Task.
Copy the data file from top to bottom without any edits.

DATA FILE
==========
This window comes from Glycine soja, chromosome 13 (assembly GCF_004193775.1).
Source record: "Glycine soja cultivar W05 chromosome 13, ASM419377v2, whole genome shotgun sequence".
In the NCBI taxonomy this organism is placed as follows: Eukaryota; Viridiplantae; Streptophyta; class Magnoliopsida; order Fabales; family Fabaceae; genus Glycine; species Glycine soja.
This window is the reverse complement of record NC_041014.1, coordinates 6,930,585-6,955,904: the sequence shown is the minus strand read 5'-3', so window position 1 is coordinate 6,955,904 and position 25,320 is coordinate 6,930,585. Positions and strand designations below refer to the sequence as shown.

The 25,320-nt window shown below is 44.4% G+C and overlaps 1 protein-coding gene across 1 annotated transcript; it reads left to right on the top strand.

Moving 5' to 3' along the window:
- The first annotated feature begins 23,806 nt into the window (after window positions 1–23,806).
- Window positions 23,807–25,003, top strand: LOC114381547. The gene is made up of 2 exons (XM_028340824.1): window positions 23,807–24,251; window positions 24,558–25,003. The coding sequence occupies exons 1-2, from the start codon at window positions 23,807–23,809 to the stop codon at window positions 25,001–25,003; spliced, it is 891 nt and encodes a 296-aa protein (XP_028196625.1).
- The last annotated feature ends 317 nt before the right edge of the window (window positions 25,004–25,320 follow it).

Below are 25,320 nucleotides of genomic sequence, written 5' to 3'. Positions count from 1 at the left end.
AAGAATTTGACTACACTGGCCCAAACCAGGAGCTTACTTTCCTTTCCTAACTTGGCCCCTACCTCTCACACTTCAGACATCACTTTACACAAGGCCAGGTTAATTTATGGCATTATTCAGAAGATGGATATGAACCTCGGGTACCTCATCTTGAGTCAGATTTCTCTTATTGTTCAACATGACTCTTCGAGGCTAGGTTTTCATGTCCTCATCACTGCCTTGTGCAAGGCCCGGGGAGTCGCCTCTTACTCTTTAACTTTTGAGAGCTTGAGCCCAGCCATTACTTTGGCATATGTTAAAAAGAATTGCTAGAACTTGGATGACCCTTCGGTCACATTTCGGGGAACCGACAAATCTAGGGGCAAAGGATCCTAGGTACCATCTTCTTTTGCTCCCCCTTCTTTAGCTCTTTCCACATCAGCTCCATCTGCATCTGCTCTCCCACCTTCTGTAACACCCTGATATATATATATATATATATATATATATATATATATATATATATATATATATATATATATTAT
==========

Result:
This window comes from Glycine soja, chromosome 13 (assembly GCF_004193775.1).
Source record: "Glycine soja cultivar W05 chromosome 13, ASM419377v2, whole genome shotgun sequence".
In the NCBI taxonomy this organism is placed as follows: Eukaryota; Viridiplantae; Streptophyta; class Magnoliopsida; order Fabales; family Fabaceae; genus Glycine; species Glycine soja.
This window is the reverse complement of record NC_041014.1, coordinates 6,930,585-6,955,904: the sequence shown is the minus strand read 5'-3', so window position 1 is coordinate 6,955,904 and position 25,320 is coordinate 6,930,585. Positions and strand designations below refer to the sequence as shown.

The 25,320-nt window shown below is 44.4% G+C and overlaps 1 protein-coding gene across 1 annotated transcript; it reads left to right on the top strand.

Moving 5' to 3' along the window:
- The first annotated feature begins 23,806 nt into the window (after window positions 1–23,806).
- Window positions 23,807–25,003, top strand: LOC114381547. The gene is made up of 2 exons (XM_028340824.1): window positions 23,807–24,251; window positions 24,558–25,003. The coding sequence occupies exons 1-2, from the start codon at window positions 23,807–23,809 to the stop codon at window positions 25,001–25,003; spliced, it is 891 nt and encodes a 296-aa protein (XP_028196625.1).
- The last annotated feature ends 317 nt before the right edge of the window (window positions 25,004–25,320 follow it).

Below are 25,320 nucleotides of genomic sequence, written 5' to 3'. Positions count from 1 at the left end.
AAGAATTTGACTACACTGGCCCAAACCAGGAGCTTACTTTCCTTTCCTAACTTGGCCCCTACCTCTCACACTTCAGACATCACTTTACACAAGGCCAGGTTAATTTATGGCATTATTCAGAAGATGGATATGAACCTCGGGTACCTCATCTTGAGTCAGATTTCTCTTATTGTTCAACATGACTCTTCGAGGCTAGGTTTTCATGTCCTCATCACTGCCTTGTGCAAGGCCCGGGGAGTCGCCTCTTACTCTTTAACTTTTGAGAGCTTGAGCCCAGCCATTACTTTGGCATATGTTAAAAAGAATTGCTAGAACTTGGATGACCCTTCGGTCACATTTCGGGGAACCGACAAATCTAGGGGCAAAGGATCCTAGGTACCATCTTCTTTTGCTCCCCCTTCTTTAGCTCTTTCCACATCAGCTCCATCTGCATCTGCTCTCCCACCTTCTGTAACACCCTGATATATATATATATATATATATATATATATATATATATATATATATATATATATATATATTAT